Cookhouse is a brief sarcastic complaint about the food
served to the soldiers, and includes the line ‘old soldiers never die, they
just fade away’, which was most famously invoked by Gen. Douglas MacArthur in
his famous 1952 farewell speech (the quote had its origins in Britain during
World War I).
The melody used for The Young Man from Alcala comes from a
19th century song called “Yip-Ay-Addie-I-Ay” that was later adapted as the
theme song for the animated spinach-loving seafarer, Popeye, in the 1930s.
Similarly, Quartermaster Song also features griping about
food, and has its origins in another old British army song called “The
Quartermaster’s Store”. With its easy adaptability for endless verses, the song
has since been adapted as a campfire song by the Boy Scouts.
The haunting melody for the Spanish marching song Viva La
Quince Brigada (‘Long Live the 15th Brigade’) comes from an old Spanish folk
song that was later transformed by the Limeliters into a funereal lament for a
loyal burro (“The Little Burro”), first heard on their debut LP for Elektra.
Quinto Regimiento (‘The 5th Regiment’) combines two melodies
from Andalusian (“El Vito”) and Spanish tradition (“El Contrabandista”) in a
song about the 70,000-man strong 5th regiment, formed by the Spanish communists
that defended Madrid against the fascists in July 1936. It is said that the
words to the refrain (‘Venga Jaleo’) were penned by the Spanish poet Garcia
Spanish Marching Song, otherwise known as “Si Me Quieres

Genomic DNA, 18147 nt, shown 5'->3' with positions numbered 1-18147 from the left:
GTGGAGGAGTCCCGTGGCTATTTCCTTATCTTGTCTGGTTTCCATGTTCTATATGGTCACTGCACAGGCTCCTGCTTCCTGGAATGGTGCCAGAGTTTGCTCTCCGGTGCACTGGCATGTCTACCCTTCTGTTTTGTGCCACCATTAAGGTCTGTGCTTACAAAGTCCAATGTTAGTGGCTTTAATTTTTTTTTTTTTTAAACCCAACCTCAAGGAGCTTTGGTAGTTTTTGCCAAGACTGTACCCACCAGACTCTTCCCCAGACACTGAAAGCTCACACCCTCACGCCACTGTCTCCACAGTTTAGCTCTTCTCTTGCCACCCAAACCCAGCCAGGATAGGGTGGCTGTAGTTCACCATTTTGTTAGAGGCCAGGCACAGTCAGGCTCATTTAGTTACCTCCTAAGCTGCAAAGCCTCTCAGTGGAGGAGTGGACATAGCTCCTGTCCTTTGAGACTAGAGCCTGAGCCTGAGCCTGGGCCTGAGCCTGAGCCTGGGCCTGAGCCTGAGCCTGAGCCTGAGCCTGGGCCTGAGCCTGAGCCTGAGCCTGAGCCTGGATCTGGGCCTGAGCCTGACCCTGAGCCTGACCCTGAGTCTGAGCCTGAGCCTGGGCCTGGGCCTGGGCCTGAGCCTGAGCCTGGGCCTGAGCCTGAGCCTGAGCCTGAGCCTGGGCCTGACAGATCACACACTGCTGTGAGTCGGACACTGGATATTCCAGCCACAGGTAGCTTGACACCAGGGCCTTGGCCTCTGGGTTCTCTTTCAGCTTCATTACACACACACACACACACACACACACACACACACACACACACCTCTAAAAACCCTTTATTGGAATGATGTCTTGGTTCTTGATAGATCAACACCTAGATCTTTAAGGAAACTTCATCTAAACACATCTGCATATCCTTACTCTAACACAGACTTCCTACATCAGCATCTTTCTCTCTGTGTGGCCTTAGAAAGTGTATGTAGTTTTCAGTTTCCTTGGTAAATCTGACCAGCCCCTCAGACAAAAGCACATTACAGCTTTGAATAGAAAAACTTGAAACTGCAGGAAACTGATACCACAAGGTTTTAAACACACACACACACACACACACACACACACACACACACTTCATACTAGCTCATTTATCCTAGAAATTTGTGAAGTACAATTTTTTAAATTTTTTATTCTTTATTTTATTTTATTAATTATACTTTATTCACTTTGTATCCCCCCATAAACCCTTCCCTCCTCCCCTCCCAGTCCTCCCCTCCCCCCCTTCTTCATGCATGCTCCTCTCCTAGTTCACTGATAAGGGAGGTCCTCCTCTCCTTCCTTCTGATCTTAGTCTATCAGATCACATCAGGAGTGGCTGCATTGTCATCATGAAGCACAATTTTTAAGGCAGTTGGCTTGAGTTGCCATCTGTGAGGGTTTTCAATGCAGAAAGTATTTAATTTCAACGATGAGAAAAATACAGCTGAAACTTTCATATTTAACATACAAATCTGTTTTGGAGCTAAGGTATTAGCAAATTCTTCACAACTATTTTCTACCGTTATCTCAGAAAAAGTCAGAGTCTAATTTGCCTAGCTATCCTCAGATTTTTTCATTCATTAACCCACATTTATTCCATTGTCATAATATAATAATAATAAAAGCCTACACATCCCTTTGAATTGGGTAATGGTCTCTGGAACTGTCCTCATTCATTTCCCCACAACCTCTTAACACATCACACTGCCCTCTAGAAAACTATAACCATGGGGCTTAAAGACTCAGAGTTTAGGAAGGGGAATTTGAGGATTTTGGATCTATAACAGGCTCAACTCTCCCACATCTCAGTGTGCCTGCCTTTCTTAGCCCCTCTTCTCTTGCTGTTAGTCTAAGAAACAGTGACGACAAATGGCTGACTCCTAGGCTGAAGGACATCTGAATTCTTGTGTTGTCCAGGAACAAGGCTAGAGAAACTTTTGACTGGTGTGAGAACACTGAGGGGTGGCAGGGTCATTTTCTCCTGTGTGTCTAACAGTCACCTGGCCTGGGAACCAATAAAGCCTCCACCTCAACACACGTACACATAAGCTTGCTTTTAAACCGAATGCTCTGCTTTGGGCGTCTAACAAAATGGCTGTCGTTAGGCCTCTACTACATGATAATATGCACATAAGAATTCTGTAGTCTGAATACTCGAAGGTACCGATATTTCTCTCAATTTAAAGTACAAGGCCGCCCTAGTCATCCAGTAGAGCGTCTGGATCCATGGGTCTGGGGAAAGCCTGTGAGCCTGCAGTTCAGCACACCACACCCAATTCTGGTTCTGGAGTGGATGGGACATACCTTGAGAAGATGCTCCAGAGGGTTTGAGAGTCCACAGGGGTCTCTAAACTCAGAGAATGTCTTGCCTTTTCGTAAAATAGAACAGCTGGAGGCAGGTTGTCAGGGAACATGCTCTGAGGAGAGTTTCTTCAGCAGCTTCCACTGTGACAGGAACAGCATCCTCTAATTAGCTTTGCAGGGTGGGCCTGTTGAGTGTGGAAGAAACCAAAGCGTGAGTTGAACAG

Escribir” (‘If You Want to Write to Me’) celebrates the battle at Gandesa in
1938. The lyrics sardonically describe a typical meal at a Moorish café where
diners are served hot grenades and shrapnel in a meal ‘you’ll all remember’.
Pete Seeger used the song in the Weavers’ repertoire, and it was later recorded
as “The Battle at Gandessa” by the Limeliters.
The rarest of all recordings made by the Almanac Singers is
this single, which was commissioned by the Oil Workers International Union to
help organize Standard Oil. The songs, Boomtown Bill (set to the tune of
“Wabash Cannonball”) and Keep That Oil A-Rollin’, were written by Woody Guthrie
and revised with the help of Butch Hawes. The record, issued on Keynote 5000,
was available only to members of the OWIO-CIO. Recorded around June 1942, this
proved to be the last record made by the Almanac Singers.
– Cary Ginell (folklorist, radio broadcaster, and
award-winning author of four books on American music. He lives in Thousand Oaks, California)
As with many folk singers prior to the 1950s, The Almanac
Singers were recorded by companies long on enthusiasm but short on technical
capability, and the quality of shellac available in the early 1940s compounded
the poor recording quality. The
General sides were made direct to disc at Reeves Sound Studios. The Asch sides were copied from
original lacquers before being issued on 78s, and the first note of “Viva La
Quince Brigada” was missing on the original issue; digital magic has restored
– David Lennick